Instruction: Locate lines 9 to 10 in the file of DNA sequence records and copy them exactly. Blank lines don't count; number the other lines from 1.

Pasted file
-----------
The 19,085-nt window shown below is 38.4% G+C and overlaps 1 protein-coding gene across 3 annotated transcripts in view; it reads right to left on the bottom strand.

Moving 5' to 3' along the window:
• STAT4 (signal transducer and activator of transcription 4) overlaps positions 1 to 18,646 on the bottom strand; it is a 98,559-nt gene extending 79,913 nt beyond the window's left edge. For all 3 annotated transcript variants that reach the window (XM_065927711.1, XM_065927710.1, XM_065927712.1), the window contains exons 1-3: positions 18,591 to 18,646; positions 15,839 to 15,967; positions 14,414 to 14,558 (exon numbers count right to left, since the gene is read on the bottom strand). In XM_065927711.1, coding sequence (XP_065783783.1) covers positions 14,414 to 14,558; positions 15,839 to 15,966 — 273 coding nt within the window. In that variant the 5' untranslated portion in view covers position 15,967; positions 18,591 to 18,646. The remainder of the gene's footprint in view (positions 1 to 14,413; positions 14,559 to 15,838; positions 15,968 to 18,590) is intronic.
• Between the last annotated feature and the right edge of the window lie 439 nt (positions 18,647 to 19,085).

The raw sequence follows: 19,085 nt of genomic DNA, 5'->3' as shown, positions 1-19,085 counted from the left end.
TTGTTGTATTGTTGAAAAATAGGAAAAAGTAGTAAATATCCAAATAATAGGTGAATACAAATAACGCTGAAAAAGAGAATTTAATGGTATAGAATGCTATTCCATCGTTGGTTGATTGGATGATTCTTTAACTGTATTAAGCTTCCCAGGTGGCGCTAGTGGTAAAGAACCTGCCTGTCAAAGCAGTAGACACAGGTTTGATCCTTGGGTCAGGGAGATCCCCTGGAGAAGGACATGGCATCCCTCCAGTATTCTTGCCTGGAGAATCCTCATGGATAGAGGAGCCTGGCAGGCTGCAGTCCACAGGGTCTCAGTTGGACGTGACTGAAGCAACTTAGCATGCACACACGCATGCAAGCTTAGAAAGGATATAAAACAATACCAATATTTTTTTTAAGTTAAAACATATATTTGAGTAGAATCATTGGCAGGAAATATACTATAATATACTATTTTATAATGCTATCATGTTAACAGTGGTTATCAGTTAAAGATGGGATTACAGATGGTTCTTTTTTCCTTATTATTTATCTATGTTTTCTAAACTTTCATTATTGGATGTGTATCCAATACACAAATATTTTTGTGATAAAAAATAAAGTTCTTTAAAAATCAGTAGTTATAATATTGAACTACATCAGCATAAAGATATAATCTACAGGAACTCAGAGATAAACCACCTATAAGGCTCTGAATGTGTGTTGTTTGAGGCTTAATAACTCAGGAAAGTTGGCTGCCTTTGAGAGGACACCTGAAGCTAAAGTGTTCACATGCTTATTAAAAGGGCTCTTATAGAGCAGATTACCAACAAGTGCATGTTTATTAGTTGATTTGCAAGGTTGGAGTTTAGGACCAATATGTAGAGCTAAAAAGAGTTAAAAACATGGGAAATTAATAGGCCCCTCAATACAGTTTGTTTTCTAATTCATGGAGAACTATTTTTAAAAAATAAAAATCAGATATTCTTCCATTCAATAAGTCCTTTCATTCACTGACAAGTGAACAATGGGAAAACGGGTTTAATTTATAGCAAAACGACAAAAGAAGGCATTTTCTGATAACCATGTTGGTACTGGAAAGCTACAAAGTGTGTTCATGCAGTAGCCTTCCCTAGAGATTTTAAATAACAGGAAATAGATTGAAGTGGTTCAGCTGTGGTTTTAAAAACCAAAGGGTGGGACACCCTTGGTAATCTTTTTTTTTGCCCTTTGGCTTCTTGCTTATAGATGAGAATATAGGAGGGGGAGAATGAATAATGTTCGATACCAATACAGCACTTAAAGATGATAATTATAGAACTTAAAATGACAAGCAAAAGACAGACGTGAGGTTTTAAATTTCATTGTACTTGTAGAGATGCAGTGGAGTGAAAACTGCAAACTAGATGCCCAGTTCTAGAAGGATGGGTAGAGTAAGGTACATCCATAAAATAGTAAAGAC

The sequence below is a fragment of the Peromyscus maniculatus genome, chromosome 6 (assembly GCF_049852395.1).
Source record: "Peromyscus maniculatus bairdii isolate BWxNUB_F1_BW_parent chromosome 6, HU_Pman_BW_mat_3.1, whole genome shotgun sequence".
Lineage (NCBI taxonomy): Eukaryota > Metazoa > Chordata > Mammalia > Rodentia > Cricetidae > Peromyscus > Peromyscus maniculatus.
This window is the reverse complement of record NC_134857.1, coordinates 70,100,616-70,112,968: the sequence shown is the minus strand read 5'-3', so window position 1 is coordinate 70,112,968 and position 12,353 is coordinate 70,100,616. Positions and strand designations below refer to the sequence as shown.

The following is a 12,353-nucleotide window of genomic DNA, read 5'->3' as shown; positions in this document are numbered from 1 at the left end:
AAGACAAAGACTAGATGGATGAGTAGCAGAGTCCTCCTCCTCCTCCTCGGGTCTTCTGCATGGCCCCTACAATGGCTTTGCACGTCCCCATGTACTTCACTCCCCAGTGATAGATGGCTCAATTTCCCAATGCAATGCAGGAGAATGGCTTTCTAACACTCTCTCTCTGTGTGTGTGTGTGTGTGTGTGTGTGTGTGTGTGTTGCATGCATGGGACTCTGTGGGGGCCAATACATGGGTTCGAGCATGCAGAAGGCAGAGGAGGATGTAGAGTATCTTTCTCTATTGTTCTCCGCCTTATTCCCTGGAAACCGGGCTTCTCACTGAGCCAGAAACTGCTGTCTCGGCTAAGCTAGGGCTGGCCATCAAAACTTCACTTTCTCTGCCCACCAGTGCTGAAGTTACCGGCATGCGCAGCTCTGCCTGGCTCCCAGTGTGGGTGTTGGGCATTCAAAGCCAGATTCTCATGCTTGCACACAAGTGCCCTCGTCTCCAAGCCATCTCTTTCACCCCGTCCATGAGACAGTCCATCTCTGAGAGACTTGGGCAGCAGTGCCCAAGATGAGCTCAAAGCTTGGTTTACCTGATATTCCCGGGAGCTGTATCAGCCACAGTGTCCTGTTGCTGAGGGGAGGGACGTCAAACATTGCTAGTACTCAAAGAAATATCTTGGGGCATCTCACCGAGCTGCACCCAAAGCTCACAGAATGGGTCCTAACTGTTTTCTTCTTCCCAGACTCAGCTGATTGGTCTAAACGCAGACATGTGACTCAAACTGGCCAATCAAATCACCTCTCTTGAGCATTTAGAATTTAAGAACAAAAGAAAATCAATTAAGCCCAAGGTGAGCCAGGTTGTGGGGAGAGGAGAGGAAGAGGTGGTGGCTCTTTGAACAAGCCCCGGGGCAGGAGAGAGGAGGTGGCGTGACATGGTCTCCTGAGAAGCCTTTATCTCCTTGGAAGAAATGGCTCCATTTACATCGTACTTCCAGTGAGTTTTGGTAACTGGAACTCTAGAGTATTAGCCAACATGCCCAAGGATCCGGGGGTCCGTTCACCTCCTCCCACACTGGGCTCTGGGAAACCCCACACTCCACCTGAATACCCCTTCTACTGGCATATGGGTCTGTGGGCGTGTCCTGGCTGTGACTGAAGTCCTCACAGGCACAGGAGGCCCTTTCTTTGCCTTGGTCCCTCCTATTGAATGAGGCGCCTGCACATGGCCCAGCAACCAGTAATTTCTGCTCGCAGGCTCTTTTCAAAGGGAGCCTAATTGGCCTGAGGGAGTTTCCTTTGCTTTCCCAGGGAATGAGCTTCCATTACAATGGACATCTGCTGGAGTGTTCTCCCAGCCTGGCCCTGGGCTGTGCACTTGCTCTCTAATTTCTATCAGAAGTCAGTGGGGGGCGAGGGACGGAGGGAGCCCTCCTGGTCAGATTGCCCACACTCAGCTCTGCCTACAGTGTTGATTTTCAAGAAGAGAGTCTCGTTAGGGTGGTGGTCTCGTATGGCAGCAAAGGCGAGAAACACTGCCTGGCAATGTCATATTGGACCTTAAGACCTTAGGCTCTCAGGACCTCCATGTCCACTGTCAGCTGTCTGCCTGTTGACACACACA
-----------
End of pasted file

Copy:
Lineage (NCBI taxonomy): Eukaryota > Metazoa > Chordata > Mammalia > Rodentia > Cricetidae > Peromyscus > Peromyscus maniculatus.
This window is the reverse complement of record NC_134857.1, coordinates 70,100,616-70,112,968: the sequence shown is the minus strand read 5'-3', so window position 1 is coordinate 70,112,968 and position 12,353 is coordinate 70,100,616. Positions and strand designations below refer to the sequence as shown.